The situation escalated starting in June, as the number of fires and their size began to grow beyond the abilities of local emergency personnel. Arson, aerial targeting of croplands, faulty electrical infrastructure, dry conditions, and high temperatures have all been blamed for what has turned into a massive outbreak of wildfires across Syria, with Hasakah and Idlib bearing the brunt of the disaster. Thousands of acres of farmland and grassland have been torched according to DFNS officials, who have been struggling to put out the flames in multiple areas between ar-Raqqa and Hasakah city.13.“كوردستان سوريا.. مسؤول كوردي يناشد مساعدة التحالف الدولي لإخماد النيران التي تلتهم المحاصيل الزراعية” : Rudaw The Syrian government has also purposefully targeted cropland in southern Idlib with high explosive and incendiary munitions, destroying fields in a bid to press civilians out of the region.14.“Agricultural Crops Weaponized by Syria’s Warring Parties” : Enab Baladi In a similar bid, localised IS cells operating in northern Syria have also committed their own arson attacks, with their effectiveness currently unclear.15.“كوردستان سوريا.. مسؤول كوردي يناشد مساعدة التحالف الدولي لإخماد النيران التي تلتهم المحاصيل الزراعية” : Rudaw Lack of firefighting equipment and personnel has stymied efforts to halt the blazes, which are now threatening oil and gas infrastructure and continue to ravage farmers’ livelihoods.16.“كوردستان سوريا.. مسؤول كوردي يناشد مساعدة التحالف الدولي لإخماد النيران التي تلتهم المحاصيل الزراعية” : Rudaw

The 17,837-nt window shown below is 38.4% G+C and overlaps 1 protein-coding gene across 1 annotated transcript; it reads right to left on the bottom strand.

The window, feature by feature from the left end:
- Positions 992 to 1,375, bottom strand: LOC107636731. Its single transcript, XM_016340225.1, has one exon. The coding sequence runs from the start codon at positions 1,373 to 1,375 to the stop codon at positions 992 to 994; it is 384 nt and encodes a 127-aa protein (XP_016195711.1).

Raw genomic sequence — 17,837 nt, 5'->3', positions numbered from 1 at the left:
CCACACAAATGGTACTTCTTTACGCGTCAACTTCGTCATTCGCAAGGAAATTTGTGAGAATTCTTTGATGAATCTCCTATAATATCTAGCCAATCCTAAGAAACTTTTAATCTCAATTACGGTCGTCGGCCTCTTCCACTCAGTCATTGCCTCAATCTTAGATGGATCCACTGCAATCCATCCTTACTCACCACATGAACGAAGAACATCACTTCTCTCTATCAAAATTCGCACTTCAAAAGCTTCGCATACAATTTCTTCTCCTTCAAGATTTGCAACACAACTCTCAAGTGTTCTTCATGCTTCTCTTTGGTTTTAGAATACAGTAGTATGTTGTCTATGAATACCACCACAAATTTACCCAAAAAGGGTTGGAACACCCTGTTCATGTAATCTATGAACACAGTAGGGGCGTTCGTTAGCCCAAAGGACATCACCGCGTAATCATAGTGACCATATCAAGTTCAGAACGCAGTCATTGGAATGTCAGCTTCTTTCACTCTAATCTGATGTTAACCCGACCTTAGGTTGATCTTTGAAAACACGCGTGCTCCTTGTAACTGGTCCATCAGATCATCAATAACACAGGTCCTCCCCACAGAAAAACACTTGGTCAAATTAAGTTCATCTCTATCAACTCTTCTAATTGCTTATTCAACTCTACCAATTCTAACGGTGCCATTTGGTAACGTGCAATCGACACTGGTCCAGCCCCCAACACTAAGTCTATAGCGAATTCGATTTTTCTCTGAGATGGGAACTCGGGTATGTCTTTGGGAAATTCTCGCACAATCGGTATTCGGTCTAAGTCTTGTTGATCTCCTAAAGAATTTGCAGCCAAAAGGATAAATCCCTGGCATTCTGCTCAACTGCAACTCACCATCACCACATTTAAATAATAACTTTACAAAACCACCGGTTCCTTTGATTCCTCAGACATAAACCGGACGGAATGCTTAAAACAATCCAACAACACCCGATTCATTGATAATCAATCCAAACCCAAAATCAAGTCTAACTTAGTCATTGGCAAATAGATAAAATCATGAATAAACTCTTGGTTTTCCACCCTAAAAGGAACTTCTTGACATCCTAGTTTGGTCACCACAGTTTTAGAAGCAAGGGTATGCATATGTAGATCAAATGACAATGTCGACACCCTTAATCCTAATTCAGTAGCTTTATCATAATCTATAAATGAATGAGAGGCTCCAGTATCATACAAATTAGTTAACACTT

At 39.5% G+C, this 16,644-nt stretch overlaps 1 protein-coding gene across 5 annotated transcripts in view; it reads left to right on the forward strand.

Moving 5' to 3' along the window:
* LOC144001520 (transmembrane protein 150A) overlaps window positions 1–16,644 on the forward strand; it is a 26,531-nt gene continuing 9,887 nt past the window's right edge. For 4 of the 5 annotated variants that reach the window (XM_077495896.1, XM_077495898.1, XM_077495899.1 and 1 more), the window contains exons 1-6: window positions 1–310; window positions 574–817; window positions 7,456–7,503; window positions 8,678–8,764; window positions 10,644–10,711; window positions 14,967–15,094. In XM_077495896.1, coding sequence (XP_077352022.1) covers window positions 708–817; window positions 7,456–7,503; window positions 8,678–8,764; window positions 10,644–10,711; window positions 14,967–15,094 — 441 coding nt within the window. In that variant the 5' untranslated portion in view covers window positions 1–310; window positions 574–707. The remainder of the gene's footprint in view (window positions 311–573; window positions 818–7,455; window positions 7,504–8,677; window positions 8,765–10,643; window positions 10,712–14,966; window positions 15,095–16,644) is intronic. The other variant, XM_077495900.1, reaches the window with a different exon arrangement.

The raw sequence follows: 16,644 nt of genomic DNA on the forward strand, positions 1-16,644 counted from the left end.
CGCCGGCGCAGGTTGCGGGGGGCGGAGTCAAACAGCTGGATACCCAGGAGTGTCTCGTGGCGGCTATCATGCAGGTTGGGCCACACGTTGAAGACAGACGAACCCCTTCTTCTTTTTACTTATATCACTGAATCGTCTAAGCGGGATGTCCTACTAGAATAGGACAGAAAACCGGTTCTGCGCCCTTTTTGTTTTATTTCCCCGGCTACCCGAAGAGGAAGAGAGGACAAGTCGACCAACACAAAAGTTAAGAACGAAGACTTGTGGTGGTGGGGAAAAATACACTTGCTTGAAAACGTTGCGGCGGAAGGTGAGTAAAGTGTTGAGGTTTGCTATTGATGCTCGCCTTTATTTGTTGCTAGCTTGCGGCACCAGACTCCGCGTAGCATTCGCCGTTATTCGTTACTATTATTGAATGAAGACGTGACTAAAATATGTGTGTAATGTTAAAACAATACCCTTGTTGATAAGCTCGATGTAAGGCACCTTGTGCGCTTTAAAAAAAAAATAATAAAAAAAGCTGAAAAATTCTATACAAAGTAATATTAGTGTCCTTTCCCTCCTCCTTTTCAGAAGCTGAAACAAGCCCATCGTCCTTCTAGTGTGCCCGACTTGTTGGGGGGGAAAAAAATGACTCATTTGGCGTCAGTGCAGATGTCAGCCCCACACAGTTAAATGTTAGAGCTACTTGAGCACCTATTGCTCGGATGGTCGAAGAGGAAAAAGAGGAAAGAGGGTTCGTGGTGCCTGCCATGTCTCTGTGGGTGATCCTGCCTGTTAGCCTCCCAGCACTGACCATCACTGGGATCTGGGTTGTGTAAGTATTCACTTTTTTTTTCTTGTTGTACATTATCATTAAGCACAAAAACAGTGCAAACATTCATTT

The current situation is indicative of the power of simple tools to effect conflict and social conditions within a conflict, as is evident by the distress and financial loss caused to farmers and landowners in both Syria and Iraq. The use of arson by warring actors, both state and non-state alike, is part of a calculated strategy to do significant damage at a limited cost. The amount of money lost when cropland burns is well worth the cost of an explosive “dumb” bomb or the fuel used to light the fire, not to mention the potential food loss if the issue persists. Given conditions in the region as well, the outcome of the action is well worth the cost for the actors, who stand to gain from enabling instability and causing insecurity.

As of the time of publication of this article, multiple wildfires continue, with several “out of control” and others currently contained but still burning. As Iraqis and Syrians face the prospect of a record-breaking hot summer, their fears of the wildfire situation growing worse are justified.

Trent Schoenborn

Trent is an analyst and contributor who has worked with the IR since its inception. He specializes in Iraqi politics and the civil war in Syria, and has been studying the latter conflict since it began. He has previously worked on Syrian Civil War Map as well as some academic research projects related to the region. He can be contacted directly at tschoenborn.00@gmail.com.